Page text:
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This Is Where I Leave You: Blu-ray + DVD + Digital HD Review

This Is Where I Leave You (2014) movie poster This Is Where I Leave You

Theatrical Release: September 19, 2014 / Running Time: 103 Minutes / Rating: R

Director: Shawn Levy / Writer: Jonathan Tropper (screenplay & novel)

Cast: Jason Bateman (Judd Altman), Tina Fey (Wendy Altman), Jane Fonda (Hilary Altman), Adam Driver (Phillip Altman), Rose Byrne (Penny Moore), Corey Stoll (Paul Altman), Kathryn Hahn (Annie Altman), Connie Britton (Tracy Sullivan), Timothy Olyphant (Horry Callen), Dax Shepard (Wade Beaufort), Debra Monk (Linda Callen), Abigail Spencer (Quinn Altman), Ben Schwartz (Rabbi Charles Grodner aka Boner), Aaron Lazar (Barry Weissman), Cade Lappin (Cole), Will Swenson (Younger Mort Altman)

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Director Shawn Levy has experienced his greatest success on childish movies: Cheaper by the Dozen, the Night at the Museum series, and PG-13 works like Date Night and Real Steel you'd feel comfortable calling "family films."
Levy's first foray into R-rated fare came as a producer of The Watch, a universally panned 2012 alien invasion comedy that bombed at the box office despite plentiful star power. That track record doesn't inspire confidence in This Is Where I Leave You, an adaptation of Jonathan Tropper's 2009 novel of the same name that is clearly intended exclusively for adults.

This is like the big studio version of an indie dramedy. Its $19.8 million reported budget just barely stayed under the $20 M cap needed to remain eligible for Independent Spirit Awards and is at least three times more than you would have to spend on such a film. The costs were surely driven up by the cast assembled, which includes actors like Jason Bateman, Tina Fey, and Rose Byrne, who are all known for bigger mainstream comedies. They are joined by a couple of indie-seasoned actors in Corey Stoll and Adam Driver, but that's not enough to give this project indie cred. Lacking the passion, sincerity, smarts, and daringness for which good indie films are celebrated, This feels like Levy is merely playing indie filmmaker in the safest and most comfortable way possible with no less than productive giant Warner Bros. Pictures footing the bill.

In "This Is Where I Leave You", the Altmans (Tina Fey, Corey Stoll, Jane Fonda, Jason Bateman, and Adam Driver) sits shiva to honor the family patriarch's dying wish.

The film opens with Judd Altman (Bateman) leaving work early with a birthday cake in his hand. It's intended for his wife Quinn (Abigail Spencer), whom he comes home to find in bed with Wade Beaufort (Dax Shepard), the shock jock whose show he produces. The affair, which has been going on for a year, simultaneously spoils his career, a friendship, and his marriage. Depressed and growing a beard, Judd gets a call from his sister Wendy (Fey), informing him their father has just died, sooner than expected.

Dad's death brings the entire Altman clan back to their suburban New York hometown, where their mother (Jane Fonda) insists on honoring her husband's dying wish: for the family to sit shiva. That Jewish custom calls for seven days without work or travel, which is no easy task for this group, who object on the grounds that Dad was an atheist. Needless to say, bickering, alcohol, and secrets ensue. Every family member brings with them some major baggage: ne'er-do-well youngest son Phillip (Driver) introduces his wealthy, significantly older girlfriend (Connie Britton), Paul (Stoll) and Annie (Kathryn Hahn) wear their fertility concerns on their sleeve, Wendy wrestles with a failing marriage and her feelings for Horry Callen (Timothy Olyphant), the forgetful brain-damaged neighbor who works in the family's sporting goods store, and Mom, who embarrassed her kids with a best-selling tell-all about their raising, flaunts her new breast implants.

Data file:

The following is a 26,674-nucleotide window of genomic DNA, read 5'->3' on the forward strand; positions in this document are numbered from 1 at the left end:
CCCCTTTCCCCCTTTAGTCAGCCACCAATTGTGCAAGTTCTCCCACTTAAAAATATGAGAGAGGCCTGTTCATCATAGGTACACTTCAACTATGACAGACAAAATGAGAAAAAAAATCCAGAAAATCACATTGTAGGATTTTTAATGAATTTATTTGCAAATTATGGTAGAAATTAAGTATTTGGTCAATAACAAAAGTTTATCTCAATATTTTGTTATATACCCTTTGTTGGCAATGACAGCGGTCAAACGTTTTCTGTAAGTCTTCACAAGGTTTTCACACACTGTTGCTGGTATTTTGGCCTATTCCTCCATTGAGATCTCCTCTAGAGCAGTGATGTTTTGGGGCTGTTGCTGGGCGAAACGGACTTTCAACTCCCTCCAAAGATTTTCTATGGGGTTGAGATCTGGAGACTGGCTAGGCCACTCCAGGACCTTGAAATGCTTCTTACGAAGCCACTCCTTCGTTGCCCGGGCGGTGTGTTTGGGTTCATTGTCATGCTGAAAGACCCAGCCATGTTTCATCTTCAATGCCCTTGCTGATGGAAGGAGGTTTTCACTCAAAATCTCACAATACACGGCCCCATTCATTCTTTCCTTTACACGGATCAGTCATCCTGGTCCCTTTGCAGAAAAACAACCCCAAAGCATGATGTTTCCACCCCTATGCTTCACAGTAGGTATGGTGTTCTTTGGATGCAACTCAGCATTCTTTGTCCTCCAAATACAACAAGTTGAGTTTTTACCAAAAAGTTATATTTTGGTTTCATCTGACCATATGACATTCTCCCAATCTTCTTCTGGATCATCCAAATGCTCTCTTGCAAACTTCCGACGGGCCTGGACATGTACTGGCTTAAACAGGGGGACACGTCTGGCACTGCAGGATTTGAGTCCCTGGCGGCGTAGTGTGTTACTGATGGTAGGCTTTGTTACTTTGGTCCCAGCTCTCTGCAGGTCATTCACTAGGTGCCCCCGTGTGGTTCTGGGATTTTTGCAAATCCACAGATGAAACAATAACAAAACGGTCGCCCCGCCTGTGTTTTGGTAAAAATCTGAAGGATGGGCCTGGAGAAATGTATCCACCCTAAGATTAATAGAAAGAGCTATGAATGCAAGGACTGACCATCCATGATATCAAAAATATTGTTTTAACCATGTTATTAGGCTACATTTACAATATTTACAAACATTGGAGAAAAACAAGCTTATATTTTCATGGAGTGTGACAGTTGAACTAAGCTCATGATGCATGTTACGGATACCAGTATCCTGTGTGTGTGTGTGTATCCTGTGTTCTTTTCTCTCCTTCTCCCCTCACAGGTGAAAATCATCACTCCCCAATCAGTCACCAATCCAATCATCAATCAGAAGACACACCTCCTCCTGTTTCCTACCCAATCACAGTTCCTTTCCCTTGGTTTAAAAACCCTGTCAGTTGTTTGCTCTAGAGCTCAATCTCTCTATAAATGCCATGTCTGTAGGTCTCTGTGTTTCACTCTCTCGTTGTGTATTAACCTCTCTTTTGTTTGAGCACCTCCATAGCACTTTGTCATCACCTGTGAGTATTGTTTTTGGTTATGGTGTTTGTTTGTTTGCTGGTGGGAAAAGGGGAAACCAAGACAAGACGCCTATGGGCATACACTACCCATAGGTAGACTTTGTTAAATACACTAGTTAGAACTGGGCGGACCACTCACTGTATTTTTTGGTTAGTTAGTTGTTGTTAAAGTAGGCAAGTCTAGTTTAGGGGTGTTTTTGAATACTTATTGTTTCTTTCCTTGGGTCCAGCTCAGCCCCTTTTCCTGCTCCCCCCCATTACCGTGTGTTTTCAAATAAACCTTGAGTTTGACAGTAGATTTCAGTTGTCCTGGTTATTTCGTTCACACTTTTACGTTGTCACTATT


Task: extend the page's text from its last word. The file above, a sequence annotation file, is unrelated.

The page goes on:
Judd keeps his own marital woes secret, chalking up Quinn's absence to a bulging disc. But it's only a matter of time before the painful truth emerges. Just as he is about to embark on a new beginning with Penny Moore (Byrne), the perfect local girl who's still teaching ice skating classes in town, he gets a bombshell from his past dropped on him that complicates his relationship status.

Siblings Wendy (Tina Fey) and Judd (Jason Bateman) have a heart-to-heart talk on the roof. Ne'er-do-well youngest child Phillip (Adam Driver) introduces his family to his wealthy older girlfriend (Connie Britton).

On paper, This probably doesn't sound that bad. A studio comedy full of characters that are actually developed as real adults? Pretty rare. Unfortunately, what might have worked on Tropper's pages does not play well on screen. The film is off-putting from the start and heavy-handed throughout. Levy relies extensively on an uncharacteristically maudlin score by Michael Giacchino and a number of needle drops (from Coldplay to Cyndi Lauper) that required no impassioned finagling to license.
The comedy consists of broad gags, like the men getting stoned in a temple classroom to the triggering of a fire alarm and sprinklers. The drama unfolds with on-the-nose dialogue musing about where these people are in life. It's as if Levy wants to give us his version of The Royal Tenenbaums, but instead gives us a much lesser version of August: Osage County.

One cannot be surprised by the disappointing results. Levy's films have only been as good as their foundations. The premises of Night at the Museum and Cheaper by the Dozen are too promising to yield anything less than a fun time with the right actors. You could easily argue that those slight throwbacks would be quite a bit better with someone more imaginative at the helm. Levy has repeatedly benefitted from fine casting, but even the most charismatic of entertainers can't elevate a concept that isn't cracking on the page: the eminently likable Fey and Steve Carell didn't make Date Night more than an okay diversion, while the reunion of Frat Packers Vince Vaughn and Owen Wilson wasn't nearly enough to make Google campus comedy The Internship tolerable.

Levy again does well by casting in This, rounding up extremely watchable actors to create a convincing family dynamic. It is tough to believe that Bateman and Fey haven't crossed creative paths before apart from a 2005 "Saturday Night Live" episode and separate scenes of The Invention of Lying. Byrne continues to impress with her versatility; it's astonishing she still isn't quite a household name after all the high-profile, high-quality work she has put in in a variety of genres. Driver does fine on a bigger stage than he's used to, preparing him for the much bigger stage he is headed to in Star Wars: Episode VII.